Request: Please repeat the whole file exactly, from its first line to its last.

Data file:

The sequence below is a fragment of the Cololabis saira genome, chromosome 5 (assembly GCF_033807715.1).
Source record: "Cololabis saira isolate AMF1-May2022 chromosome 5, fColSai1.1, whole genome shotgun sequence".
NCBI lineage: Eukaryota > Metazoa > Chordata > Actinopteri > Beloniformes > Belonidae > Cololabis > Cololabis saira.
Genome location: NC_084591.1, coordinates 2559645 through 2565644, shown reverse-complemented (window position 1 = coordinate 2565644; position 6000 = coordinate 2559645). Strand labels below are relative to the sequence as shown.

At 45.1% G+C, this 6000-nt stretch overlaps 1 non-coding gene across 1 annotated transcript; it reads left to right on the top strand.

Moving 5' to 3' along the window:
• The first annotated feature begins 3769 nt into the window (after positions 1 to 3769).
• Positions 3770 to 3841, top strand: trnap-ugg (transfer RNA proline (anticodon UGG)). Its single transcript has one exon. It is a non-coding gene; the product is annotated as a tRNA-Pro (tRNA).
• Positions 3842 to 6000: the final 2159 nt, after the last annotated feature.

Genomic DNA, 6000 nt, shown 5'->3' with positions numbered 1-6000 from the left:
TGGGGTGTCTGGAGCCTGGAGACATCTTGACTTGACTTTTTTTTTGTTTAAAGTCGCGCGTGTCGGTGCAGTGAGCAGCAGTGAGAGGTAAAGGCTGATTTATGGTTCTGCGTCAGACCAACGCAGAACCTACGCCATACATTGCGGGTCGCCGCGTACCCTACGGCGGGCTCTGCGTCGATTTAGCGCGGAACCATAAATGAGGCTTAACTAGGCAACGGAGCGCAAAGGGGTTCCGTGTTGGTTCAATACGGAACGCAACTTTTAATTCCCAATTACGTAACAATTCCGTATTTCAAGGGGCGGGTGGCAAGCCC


The sequence below is a fragment of the Cololabis saira genome, chromosome 5 (assembly GCF_033807715.1).
Source record: "Cololabis saira isolate AMF1-May2022 chromosome 5, fColSai1.1, whole genome shotgun sequence".
NCBI lineage: Eukaryota > Metazoa > Chordata > Actinopteri > Beloniformes > Belonidae > Cololabis > Cololabis saira.
Genome location: NC_084591.1, coordinates 2559645 through 2565644, shown reverse-complemented (window position 1 = coordinate 2565644; position 6000 = coordinate 2559645). Strand labels below are relative to the sequence as shown.

At 45.1% G+C, this 6000-nt stretch overlaps 1 non-coding gene across 1 annotated transcript; it reads left to right on the top strand.

Moving 5' to 3' along the window:
• The first annotated feature begins 3769 nt into the window (after positions 1 to 3769).
• Positions 3770 to 3841, top strand: trnap-ugg (transfer RNA proline (anticodon UGG)). Its single transcript has one exon. It is a non-coding gene; the product is annotated as a tRNA-Pro (tRNA).
• Positions 3842 to 6000: the final 2159 nt, after the last annotated feature.

Genomic DNA, 6000 nt, shown 5'->3' with positions numbered 1-6000 from the left:
TGGGGTGTCTGGAGCCTGGAGACATCTTGACTTGACTTTTTTTTTGTTTAAAGTCGCGCGTGTCGGTGCAGTGAGCAGCAGTGAGAGGTAAAGGCTGATTTATGGTTCTGCGTCAGACCAACGCAGAACCTACGCCATACATTGCGGGTCGCCGCGTACCCTACGGCGGGCTCTGCGTCGATTTAGCGCGGAACCATAAATGAGGCTTAACTAGGCAACGGAGCGCAAAGGGGTTCCGTGTTGGTTCAATACGGAACGCAACTTTTAATTCCCAATTACGTAACAATTCCGTATTTCAAGGGGCGGGTGGCAAGCCC